Books > Old Books >The Elson Readers Book Six (1910)


Page 327

GREAT AMERICAN AUTHORS
MY ARRIVAL IN PHILADELPHIA

I was in my working dress, my best clothes being to come round by sea. I was dirty from my journey; my pockets were stuffed out with shirts and stockings; and I knew no soul or where to look for lodging. I was fatigued with traveling, rowing, and want of rest; I was very hungry; and my whole stock of cash consisted of a Dutch dollar and about a shilling in copper. The latter I gave the people of the boat for my passage, who at first refused it, on account of my rowing, but I insisted on their taking it; a man being sometimes more generous when he has but a little money than when he has plenty, perhaps through fear of being thought to have but little.
Then I walked up the street, gazing about till near the market house I met a boy with bread. I had made many a meal on bread and, inquiring where he got it, I went immediately to the baker's he directed me to, in Second Street,, and asked for biscuit, intending such as we had in Boston; but they, it seems, were not made in Philadelphia. Then I asked for a threepenny loaf, and was told they had none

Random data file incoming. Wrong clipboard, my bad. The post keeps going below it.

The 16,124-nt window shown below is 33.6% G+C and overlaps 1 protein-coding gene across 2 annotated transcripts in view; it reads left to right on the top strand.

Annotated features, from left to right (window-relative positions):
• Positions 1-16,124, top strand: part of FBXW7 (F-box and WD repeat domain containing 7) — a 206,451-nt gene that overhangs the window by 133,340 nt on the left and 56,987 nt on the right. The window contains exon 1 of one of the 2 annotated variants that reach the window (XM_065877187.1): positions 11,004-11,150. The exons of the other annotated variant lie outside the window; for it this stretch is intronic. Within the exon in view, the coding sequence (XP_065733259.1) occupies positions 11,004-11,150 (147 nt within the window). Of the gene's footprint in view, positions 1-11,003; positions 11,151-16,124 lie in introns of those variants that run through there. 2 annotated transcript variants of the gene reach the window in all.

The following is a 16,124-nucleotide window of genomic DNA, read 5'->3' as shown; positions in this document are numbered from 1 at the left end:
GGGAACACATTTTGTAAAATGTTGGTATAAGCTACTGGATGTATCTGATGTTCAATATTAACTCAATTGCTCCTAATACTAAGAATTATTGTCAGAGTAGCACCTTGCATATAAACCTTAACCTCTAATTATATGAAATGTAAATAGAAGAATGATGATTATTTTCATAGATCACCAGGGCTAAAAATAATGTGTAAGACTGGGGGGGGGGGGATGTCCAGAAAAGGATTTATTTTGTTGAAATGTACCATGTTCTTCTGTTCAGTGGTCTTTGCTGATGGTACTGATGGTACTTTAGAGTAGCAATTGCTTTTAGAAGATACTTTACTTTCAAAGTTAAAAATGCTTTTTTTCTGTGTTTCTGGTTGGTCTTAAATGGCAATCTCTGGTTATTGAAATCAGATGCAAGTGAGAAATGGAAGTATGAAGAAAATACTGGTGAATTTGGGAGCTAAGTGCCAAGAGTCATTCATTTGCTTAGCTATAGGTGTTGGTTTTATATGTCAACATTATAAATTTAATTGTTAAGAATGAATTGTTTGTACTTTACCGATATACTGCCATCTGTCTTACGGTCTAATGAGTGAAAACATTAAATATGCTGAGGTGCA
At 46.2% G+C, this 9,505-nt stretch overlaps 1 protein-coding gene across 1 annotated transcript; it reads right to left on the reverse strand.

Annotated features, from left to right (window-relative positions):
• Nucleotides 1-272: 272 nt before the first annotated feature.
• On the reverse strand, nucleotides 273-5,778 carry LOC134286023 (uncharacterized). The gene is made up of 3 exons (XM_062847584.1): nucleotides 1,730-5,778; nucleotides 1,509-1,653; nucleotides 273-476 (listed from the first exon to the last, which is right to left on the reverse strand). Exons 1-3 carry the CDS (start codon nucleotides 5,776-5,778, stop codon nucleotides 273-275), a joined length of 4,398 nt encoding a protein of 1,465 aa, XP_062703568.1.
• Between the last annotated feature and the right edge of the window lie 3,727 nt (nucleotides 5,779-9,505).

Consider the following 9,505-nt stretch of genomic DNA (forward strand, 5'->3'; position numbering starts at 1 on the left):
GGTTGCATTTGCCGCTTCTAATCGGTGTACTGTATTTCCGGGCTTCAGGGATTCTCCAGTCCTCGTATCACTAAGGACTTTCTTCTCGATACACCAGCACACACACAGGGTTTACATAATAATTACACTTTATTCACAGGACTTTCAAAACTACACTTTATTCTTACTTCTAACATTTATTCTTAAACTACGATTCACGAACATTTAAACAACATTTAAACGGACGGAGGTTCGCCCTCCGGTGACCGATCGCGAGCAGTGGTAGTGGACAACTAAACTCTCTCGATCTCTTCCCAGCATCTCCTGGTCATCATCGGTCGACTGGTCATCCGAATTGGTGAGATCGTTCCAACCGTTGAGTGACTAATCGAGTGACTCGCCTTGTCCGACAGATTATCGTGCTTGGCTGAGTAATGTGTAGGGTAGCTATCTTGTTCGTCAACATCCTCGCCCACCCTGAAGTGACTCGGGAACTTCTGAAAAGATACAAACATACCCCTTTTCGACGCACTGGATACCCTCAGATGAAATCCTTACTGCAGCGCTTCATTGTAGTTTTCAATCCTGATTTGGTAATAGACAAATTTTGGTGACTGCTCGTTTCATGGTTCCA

such. So, not considering or knowing the difference of money and the greater cheapness or the names of his bread, I bade him give me threepenny worth of any sort. He gave me, accordingly, three great puffy rolls. I was surprised at the quantity, but took it, and having noo room in my pockets,walked off with a roll under each arm, and eating the other. Thus I went up Market Street as far as Fourth Street, passing by the door of Mr. Read, my future wife's father; and she, standing in the door, saw me and thought I made, as I

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